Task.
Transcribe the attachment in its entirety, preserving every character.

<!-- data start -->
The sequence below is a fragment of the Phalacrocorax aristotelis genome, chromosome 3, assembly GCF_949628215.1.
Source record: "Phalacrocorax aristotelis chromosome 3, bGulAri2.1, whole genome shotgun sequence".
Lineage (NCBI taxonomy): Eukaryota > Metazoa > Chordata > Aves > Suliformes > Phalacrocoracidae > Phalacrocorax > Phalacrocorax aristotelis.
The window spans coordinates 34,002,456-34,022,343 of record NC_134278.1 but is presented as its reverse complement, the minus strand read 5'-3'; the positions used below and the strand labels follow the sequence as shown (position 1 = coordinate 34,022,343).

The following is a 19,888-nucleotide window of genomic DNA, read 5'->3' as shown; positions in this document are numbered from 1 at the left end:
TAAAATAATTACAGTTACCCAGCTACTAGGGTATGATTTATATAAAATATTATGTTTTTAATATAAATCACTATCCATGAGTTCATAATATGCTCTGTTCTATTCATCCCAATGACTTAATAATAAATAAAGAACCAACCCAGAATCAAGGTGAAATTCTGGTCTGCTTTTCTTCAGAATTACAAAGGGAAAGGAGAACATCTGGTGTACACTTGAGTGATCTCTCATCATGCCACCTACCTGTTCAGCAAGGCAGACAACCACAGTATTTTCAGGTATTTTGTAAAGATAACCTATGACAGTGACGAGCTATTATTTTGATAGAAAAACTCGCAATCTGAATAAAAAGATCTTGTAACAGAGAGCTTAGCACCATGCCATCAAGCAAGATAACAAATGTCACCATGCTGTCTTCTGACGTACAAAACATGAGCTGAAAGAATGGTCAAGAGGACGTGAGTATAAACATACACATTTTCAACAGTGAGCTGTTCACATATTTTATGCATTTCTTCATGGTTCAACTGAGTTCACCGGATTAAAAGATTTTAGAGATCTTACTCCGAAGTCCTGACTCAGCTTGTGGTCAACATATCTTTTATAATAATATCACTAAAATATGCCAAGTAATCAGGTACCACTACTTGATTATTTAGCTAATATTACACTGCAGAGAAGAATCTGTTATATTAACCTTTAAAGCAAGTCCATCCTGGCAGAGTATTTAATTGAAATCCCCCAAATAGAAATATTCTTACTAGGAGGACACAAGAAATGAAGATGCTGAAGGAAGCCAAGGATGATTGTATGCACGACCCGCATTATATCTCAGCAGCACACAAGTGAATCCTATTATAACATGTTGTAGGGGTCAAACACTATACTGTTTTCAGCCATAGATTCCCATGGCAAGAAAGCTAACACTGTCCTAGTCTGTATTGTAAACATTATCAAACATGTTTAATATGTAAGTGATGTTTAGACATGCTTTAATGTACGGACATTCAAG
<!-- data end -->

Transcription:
The sequence below is a fragment of the Phalacrocorax aristotelis genome, chromosome 3, assembly GCF_949628215.1.
Source record: "Phalacrocorax aristotelis chromosome 3, bGulAri2.1, whole genome shotgun sequence".
Lineage (NCBI taxonomy): Eukaryota > Metazoa > Chordata > Aves > Suliformes > Phalacrocoracidae > Phalacrocorax > Phalacrocorax aristotelis.
The window spans coordinates 34,002,456-34,022,343 of record NC_134278.1 but is presented as its reverse complement, the minus strand read 5'-3'; the positions used below and the strand labels follow the sequence as shown (position 1 = coordinate 34,022,343).

The following is a 19,888-nucleotide window of genomic DNA, read 5'->3' as shown; positions in this document are numbered from 1 at the left end:
TAAAATAATTACAGTTACCCAGCTACTAGGGTATGATTTATATAAAATATTATGTTTTTAATATAAATCACTATCCATGAGTTCATAATATGCTCTGTTCTATTCATCCCAATGACTTAATAATAAATAAAGAACCAACCCAGAATCAAGGTGAAATTCTGGTCTGCTTTTCTTCAGAATTACAAAGGGAAAGGAGAACATCTGGTGTACACTTGAGTGATCTCTCATCATGCCACCTACCTGTTCAGCAAGGCAGACAACCACAGTATTTTCAGGTATTTTGTAAAGATAACCTATGACAGTGACGAGCTATTATTTTGATAGAAAAACTCGCAATCTGAATAAAAAGATCTTGTAACAGAGAGCTTAGCACCATGCCATCAAGCAAGATAACAAATGTCACCATGCTGTCTTCTGACGTACAAAACATGAGCTGAAAGAATGGTCAAGAGGACGTGAGTATAAACATACACATTTTCAACAGTGAGCTGTTCACATATTTTATGCATTTCTTCATGGTTCAACTGAGTTCACCGGATTAAAAGATTTTAGAGATCTTACTCCGAAGTCCTGACTCAGCTTGTGGTCAACATATCTTTTATAATAATATCACTAAAATATGCCAAGTAATCAGGTACCACTACTTGATTATTTAGCTAATATTACACTGCAGAGAAGAATCTGTTATATTAACCTTTAAAGCAAGTCCATCCTGGCAGAGTATTTAATTGAAATCCCCCAAATAGAAATATTCTTACTAGGAGGACACAAGAAATGAAGATGCTGAAGGAAGCCAAGGATGATTGTATGCACGACCCGCATTATATCTCAGCAGCACACAAGTGAATCCTATTATAACATGTTGTAGGGGTCAAACACTATACTGTTTTCAGCCATAGATTCCCATGGCAAGAAAGCTAACACTGTCCTAGTCTGTATTGTAAACATTATCAAACATGTTTAATATGTAAGTGATGTTTAGACATGCTTTAATGTACGGACATTCAAG